Video, of course, is a very sensitive payload. Broadcast operations are mission critical and require 99.999% uptime. It is why the trend towards unified, automated processes has taken time to penetrate the broadcast industry. But AI/ML is maturing fast, and able to provide a force multiplier that permits fewer operators to manage very complex systems. NEW MARKETS, BIGGER WORKLOADS This transformation is essential for expanding the industry. End-to-end automation will enable broadcasters to scale up or down, to turn events on and off, and deliver experiences with different production values to various market segments. A broadcast of a tier three regional sport unique to certain US states needs to be handled differently, compared to an Olympics or World Cup.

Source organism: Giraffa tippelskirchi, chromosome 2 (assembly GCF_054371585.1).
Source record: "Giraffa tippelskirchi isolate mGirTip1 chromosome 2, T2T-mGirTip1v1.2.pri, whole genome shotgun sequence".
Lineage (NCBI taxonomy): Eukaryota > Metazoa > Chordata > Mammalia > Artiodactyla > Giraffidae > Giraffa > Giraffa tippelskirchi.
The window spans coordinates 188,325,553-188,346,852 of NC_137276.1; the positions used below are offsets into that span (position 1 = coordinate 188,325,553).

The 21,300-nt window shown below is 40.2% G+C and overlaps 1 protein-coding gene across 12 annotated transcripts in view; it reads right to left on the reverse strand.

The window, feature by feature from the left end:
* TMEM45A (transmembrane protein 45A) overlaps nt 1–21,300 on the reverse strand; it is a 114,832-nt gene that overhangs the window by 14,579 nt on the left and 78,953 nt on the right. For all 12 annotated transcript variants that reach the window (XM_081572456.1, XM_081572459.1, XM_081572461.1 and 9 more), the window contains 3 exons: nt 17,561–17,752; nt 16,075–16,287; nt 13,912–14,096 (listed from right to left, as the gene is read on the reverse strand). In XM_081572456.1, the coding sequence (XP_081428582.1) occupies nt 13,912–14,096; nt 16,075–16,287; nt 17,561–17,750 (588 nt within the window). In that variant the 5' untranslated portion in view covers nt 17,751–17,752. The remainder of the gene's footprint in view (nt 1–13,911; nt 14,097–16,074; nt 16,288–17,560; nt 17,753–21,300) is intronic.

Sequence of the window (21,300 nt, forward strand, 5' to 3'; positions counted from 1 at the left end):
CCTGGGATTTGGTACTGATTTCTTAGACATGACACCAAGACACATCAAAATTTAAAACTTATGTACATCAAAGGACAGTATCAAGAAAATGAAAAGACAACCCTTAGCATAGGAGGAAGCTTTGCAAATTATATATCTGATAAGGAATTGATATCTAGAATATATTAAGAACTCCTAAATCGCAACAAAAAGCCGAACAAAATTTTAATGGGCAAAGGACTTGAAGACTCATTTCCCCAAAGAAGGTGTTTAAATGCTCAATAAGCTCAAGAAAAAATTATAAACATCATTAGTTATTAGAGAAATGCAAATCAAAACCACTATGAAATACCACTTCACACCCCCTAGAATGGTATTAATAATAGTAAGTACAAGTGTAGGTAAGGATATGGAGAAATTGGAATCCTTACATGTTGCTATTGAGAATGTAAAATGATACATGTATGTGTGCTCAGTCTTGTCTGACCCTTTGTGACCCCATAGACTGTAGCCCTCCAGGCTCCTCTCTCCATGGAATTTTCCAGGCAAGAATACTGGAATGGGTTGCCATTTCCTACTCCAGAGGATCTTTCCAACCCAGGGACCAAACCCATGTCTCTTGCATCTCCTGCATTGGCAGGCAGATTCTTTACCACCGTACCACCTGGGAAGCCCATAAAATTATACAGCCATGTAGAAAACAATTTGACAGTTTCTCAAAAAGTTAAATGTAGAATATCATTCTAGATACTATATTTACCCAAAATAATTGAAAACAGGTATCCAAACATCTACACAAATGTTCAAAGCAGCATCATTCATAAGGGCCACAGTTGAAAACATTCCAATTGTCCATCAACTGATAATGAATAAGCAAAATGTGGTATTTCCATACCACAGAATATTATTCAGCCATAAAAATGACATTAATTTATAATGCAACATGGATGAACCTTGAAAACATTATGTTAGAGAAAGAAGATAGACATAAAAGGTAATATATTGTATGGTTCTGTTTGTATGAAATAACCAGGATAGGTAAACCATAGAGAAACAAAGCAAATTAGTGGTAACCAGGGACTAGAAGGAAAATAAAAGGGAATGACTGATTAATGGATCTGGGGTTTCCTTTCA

Factor in new immersive and personalised AR/VR experiences, combined with granular monetisation models like ad targeting, and you can see how the complexities will overwhelm any broadcaster locked into inflexible systems. Take gamification, for example. It can range from free-to-play fantasy and casual games, to live micro betting. In the deregulated US, there’s been a huge spike in gambling revenues for sports, which is already valued north of $200 billion worldwide.* Major sports leagues are currently developing services that will enable fans to place real-time bets. Opening a sportsbook, you will need super-low latency, and it will have to be automatically run and regulated for the fail-safe efficiency it demands. This will be a form of robotic TV. Get ready to let someone else do the driving.
YOU CANNOT LINEARLY SCALE THE NUMBER OF BODIES REQUIRED TO MEET THE SOARING COMPLEXITIES OF PRODUCING AND DELIVERING CONTENT
* Statista.com, “Sports betting worldwide - statistics & facts”: statista.com/topics/1740/sports-betting/#dossierKeyfigures
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